Did you know that the first photographs were taken 30 years before the American Civil War? It wasn’t until the war that the medium was popularized in the United States. 
In 1839, Louis Daguerre introduced the daguerreotype to an interested audience in Paris. 
This week’s collections corner features a daguerreotype portrait of Benjamin Fitz, taken by Henry Fitz. Born in Massachusetts, Henry Fitz, Jr. (1808-1863) was known for exploring photography. (1808-1863). Henry lived in New York City and Baltimore. Following his death, his family moved to Peconic, where his wife, Julia Ann Wells (1819-1890), was originally from.
Benjamin Rutherfurd Fitz (1855-1891), one of Henry and Julia’s sons, was a well-known artist who painted alongside other local artists such as Edward A. Bell. During his time, Benjamin was widely respected. He exhibited at places such as the Salmagundi Club, National Academy of Design, and the Art Institute of Chicago.
The creative genius of the Fitz Family is impressive – photography, telescope-making, painting and more. Nevertheless, we hope you enjoyed learning a bit about early photography and the daguerreotype of Henry Fitz, Jr. (1808-1863).
Need to catch up?
Check out our past Collections Corner highlights here!


Southold Historical Society is proud to announce that it is the recipient of the prestigious Greater Hudson Heritage Network (GHHN) Conservation Treatment Grant. The Conservation Treatment Grant is a partnership of the New York State Council on the Arts (NYSCA) and Greater Hudson Heritage Network (GHHN) that provides support for treatment procedures by professional conservators to aid in stabilizing and preserving objects in collections of museums, historical, and cultural organizations in New York State. The Robert David Lion Gardiner Foundation has provided additional dedicated support for Southold Historical Society’s project.
Southold Historical Society has been awarded $7,500 to conserve a lovely Signature Quilt made in Peconic, New York, by Harriet Penny Jefferson (1850-1935) circa 1880.  Harriet Penny Jefferson, was from a Peconic farming family, and her husband, Robert Jefferson was the owner of Peconic’s general store. The quilt is composed of 36 blocks in 6 x 6 configuration. The signature blocks contain the names of many familiar, local names such as Prince, Case, Howell, and Wells.  The Society holds a portrait by Edith Prellwitz (1864-1944) of the quilt-maker’s granddaughter, Helena Jefferson Meredith, as a child. The conservation work on the signature quilt is to be done by the Textile Conservation Workshop, Inc. of South Salem, New York.
According to the press release from Priscilla Brendler, GHHN Executive Director, “GHHN strives to provide support for conservation treatments that are executed on the highest professional level. The field of conservation is continually changing, with pioneering research and dissemination of findings on innovative materials and techniques. Although there are many paths into the field of conservation, we acknowledge practitioners who have demonstrated high levels of proficiency and advanced knowledge, adherence to the ethics and standards of the American Institute of Conservation (AIC), and are recognized for their expertise in the museum field. In 2020’s grants, treatment will be provided by 16 individual conservator.”
Southold Historical Society’s executive director, Deanna Witte-Walker, states, “With multiple community members contributing to this beautiful quilt, it is truly a treasure. We are grateful for the opportunity to have it conserved so that it was be preserved and enjoyed for years to come.” She continues, “Southold Historical Society appreciates the support of preserving local history that this grant from both the Greater Hudson Heritage Network and the Robert David Lion Gardiner Foundation demonstrates.”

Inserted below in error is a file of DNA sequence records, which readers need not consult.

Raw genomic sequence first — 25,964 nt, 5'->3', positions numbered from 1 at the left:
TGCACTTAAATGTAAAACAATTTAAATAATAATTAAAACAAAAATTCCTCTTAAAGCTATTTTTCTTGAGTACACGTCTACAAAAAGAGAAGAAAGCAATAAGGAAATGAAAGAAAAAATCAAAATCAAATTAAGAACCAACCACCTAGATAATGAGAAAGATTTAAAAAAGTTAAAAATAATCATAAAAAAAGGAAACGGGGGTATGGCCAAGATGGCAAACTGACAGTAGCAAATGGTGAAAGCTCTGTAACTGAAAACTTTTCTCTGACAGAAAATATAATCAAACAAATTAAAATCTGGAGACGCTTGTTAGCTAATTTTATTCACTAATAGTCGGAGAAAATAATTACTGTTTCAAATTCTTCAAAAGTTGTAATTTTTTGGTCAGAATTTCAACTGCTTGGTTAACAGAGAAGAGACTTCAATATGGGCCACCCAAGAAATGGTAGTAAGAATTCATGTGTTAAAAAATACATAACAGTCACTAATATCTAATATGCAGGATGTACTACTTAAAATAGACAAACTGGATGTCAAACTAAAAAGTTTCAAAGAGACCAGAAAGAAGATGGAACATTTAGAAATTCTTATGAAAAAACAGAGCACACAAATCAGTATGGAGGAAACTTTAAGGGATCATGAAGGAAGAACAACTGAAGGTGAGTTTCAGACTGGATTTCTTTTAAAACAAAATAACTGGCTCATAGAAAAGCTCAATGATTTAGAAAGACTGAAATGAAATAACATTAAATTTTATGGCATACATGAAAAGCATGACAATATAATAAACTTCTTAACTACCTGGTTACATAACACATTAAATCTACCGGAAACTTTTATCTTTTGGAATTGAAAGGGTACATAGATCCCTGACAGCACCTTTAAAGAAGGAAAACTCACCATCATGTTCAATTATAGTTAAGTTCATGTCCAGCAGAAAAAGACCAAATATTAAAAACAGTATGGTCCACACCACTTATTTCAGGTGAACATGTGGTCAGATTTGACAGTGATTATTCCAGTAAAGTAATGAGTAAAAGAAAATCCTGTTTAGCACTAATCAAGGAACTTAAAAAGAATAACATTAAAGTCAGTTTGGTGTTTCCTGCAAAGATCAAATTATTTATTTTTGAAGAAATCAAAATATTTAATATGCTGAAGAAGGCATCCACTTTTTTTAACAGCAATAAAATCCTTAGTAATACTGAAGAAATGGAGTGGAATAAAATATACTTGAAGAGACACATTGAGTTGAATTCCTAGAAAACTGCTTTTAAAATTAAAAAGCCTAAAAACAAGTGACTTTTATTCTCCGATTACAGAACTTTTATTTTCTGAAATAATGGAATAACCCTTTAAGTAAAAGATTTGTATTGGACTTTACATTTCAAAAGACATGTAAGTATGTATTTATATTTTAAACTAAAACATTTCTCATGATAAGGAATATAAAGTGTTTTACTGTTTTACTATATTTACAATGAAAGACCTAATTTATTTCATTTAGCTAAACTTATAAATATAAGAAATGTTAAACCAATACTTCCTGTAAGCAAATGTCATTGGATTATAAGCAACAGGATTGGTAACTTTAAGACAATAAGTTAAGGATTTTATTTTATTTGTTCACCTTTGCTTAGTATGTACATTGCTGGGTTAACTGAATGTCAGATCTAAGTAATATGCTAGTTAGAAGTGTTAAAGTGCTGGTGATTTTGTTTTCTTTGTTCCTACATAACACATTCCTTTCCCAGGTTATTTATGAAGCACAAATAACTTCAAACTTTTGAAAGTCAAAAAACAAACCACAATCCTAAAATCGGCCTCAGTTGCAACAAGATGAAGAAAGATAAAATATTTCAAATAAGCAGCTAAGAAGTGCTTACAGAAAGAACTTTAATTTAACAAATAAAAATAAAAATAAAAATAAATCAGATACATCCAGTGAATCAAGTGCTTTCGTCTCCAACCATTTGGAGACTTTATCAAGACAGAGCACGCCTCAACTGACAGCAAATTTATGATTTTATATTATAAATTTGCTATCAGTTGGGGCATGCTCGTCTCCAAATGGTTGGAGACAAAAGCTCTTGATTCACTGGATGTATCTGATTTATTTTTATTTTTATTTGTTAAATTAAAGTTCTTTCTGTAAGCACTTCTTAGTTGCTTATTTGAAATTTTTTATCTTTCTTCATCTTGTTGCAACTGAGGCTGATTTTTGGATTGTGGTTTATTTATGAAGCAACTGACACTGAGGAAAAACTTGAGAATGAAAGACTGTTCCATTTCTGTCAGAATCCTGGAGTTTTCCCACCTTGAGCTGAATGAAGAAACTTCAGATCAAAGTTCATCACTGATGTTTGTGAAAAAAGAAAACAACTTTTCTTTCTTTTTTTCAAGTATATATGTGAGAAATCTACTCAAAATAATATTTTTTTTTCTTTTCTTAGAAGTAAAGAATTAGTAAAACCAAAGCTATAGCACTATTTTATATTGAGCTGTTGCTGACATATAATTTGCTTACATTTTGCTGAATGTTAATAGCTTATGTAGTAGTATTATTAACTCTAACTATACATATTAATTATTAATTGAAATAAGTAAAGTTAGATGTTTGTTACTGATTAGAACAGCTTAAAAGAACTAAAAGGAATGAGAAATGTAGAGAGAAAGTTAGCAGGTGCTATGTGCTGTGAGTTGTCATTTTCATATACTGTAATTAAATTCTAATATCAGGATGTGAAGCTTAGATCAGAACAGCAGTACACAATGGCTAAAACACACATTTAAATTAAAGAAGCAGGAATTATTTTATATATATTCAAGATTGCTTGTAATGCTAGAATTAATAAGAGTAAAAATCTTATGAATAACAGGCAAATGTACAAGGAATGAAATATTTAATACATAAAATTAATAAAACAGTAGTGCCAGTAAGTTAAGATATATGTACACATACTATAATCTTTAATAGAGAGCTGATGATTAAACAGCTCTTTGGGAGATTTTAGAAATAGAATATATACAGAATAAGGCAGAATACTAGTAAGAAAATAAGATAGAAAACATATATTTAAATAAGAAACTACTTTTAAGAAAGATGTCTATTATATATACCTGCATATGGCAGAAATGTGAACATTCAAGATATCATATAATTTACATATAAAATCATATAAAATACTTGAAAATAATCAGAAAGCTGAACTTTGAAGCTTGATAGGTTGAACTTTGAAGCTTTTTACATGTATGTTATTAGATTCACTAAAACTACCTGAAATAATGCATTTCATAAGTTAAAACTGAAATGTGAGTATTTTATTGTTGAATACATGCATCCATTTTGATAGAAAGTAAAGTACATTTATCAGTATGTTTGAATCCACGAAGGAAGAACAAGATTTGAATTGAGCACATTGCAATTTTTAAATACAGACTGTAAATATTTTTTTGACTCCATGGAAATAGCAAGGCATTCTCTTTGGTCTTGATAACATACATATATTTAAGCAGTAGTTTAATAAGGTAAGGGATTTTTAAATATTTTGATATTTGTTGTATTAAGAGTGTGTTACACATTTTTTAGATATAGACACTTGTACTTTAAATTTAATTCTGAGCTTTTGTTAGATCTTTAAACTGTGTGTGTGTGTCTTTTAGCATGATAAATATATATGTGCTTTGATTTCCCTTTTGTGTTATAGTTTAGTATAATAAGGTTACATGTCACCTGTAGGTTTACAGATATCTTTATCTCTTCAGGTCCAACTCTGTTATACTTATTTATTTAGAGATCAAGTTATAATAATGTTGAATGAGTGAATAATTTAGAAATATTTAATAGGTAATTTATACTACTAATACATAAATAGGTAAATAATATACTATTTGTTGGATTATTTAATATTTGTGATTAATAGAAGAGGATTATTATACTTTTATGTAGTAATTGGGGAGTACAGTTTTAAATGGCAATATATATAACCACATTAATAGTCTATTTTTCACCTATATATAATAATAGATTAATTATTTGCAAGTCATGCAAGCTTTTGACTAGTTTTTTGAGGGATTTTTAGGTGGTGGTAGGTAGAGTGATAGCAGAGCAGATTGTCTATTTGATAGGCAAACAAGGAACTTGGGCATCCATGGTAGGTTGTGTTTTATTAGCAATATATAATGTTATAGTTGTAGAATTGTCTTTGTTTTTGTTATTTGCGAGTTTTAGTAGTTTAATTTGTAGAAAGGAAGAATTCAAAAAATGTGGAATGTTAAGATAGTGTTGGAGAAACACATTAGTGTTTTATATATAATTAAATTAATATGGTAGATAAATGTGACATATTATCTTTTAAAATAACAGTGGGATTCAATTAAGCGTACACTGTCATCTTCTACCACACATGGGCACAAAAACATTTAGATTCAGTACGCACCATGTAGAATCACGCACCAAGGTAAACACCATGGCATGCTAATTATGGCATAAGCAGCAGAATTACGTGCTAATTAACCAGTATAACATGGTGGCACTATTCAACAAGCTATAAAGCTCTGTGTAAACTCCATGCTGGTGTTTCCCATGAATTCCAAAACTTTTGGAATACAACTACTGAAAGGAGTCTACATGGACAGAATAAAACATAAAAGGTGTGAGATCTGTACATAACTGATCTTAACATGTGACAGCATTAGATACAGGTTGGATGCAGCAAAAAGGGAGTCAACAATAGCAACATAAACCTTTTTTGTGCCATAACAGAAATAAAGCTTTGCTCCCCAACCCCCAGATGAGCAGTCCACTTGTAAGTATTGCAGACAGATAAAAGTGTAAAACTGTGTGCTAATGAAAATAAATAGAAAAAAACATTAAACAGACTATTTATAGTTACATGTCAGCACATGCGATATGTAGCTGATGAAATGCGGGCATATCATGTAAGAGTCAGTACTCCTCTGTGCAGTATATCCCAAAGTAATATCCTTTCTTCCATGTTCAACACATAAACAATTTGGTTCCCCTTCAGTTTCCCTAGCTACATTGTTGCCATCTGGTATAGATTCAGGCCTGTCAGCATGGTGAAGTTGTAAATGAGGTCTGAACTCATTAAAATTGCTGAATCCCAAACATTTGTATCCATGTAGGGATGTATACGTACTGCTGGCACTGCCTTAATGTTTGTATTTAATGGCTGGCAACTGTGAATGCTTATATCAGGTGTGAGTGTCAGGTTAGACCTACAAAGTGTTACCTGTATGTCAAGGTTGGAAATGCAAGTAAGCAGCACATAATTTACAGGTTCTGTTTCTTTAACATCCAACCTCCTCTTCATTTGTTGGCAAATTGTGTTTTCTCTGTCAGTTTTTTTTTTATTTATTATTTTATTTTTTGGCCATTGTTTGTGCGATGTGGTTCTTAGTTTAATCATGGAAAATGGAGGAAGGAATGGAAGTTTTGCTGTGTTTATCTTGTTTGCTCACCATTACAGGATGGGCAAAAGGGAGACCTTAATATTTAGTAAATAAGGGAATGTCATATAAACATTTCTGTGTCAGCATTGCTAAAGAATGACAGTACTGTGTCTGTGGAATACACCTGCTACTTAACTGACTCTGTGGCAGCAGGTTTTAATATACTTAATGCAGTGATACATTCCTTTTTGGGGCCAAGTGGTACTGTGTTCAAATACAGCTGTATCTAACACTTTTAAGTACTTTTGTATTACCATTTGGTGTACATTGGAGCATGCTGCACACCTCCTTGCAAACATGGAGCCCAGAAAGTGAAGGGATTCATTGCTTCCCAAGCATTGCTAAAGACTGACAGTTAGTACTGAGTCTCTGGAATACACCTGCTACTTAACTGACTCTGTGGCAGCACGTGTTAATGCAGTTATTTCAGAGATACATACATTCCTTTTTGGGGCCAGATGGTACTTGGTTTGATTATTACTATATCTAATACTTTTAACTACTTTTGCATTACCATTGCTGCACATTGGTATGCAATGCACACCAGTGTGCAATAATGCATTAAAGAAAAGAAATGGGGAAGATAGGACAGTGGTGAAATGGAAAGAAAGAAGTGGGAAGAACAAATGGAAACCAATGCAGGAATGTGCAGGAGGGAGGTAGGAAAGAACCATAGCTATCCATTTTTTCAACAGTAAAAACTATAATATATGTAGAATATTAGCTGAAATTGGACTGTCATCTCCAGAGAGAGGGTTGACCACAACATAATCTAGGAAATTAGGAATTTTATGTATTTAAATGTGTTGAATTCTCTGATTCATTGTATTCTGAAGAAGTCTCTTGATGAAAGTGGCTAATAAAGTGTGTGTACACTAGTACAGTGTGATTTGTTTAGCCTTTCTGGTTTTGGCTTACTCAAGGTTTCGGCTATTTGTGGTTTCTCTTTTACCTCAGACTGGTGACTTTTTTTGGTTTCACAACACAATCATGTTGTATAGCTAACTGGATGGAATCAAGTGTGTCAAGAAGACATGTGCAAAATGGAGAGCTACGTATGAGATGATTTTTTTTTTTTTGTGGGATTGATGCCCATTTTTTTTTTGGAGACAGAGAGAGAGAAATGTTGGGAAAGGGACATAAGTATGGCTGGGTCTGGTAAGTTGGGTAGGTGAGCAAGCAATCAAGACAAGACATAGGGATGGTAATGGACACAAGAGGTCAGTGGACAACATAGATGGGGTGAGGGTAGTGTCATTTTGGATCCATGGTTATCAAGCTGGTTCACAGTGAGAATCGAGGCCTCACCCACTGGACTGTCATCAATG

This year 41 grant applications were received at GHHN from institutions from 26 counties in New York State, requesting an aggregate of $236,164 in grant support. 2020 Conservation Treatment Grant awards range from $1,440 to the maximum amount of $7,500. Southold Historical Society has received the maximum amount of $7,500.
For more information, please email d.walker@southoldhistorical.org or call 631.765.5500.


Looking for a one of a kind gift for your loved one? Southold Historical Society’s ongoing brick project is an opportunity to give a timeless gift to our community. A personalized brick, engraved with an inscription of your choice makes a terrific present. Honor a sweetheart, mother, father, graduate, veteran, hero, a birthday, an anniversary or the year your purchased you family home!
Gift certificates are available!
Click Here to complete your order online or to download a mail-in form! For more information, please call (631) 765-5500 or email info@southoldhistorical.org.


Want to experience something really cool? Take a look at the 360 Tour that Discover Long Island filmed to show what you’ll see when visiting our Maple Lane Museum Complex! Be sure to click the grid menu in the upper left to open the doors and step inside some of the buildings! Feel free to share with anyone who might not know about all Southold Historical Society offers visitors!


For the safety of our staff, volunteers and the community during the COVID-19 crisis, Southold Historical Society locations including the Nautical Museum at Horton Point Lighthouse, and the Museum Complex remain CLOSED to visitors at this time. Should you need to visit the Society office, please call ahead to schedule an appointment. 631-765-5500.
From all of us at Southold Historical Society, thank you for your continued support.
For any questions, please email info@southoldhistorical.org.
Looking to donate to Southold Historical Society?
Click the link below!





AAQ / Resource: Joseph Pagac Architect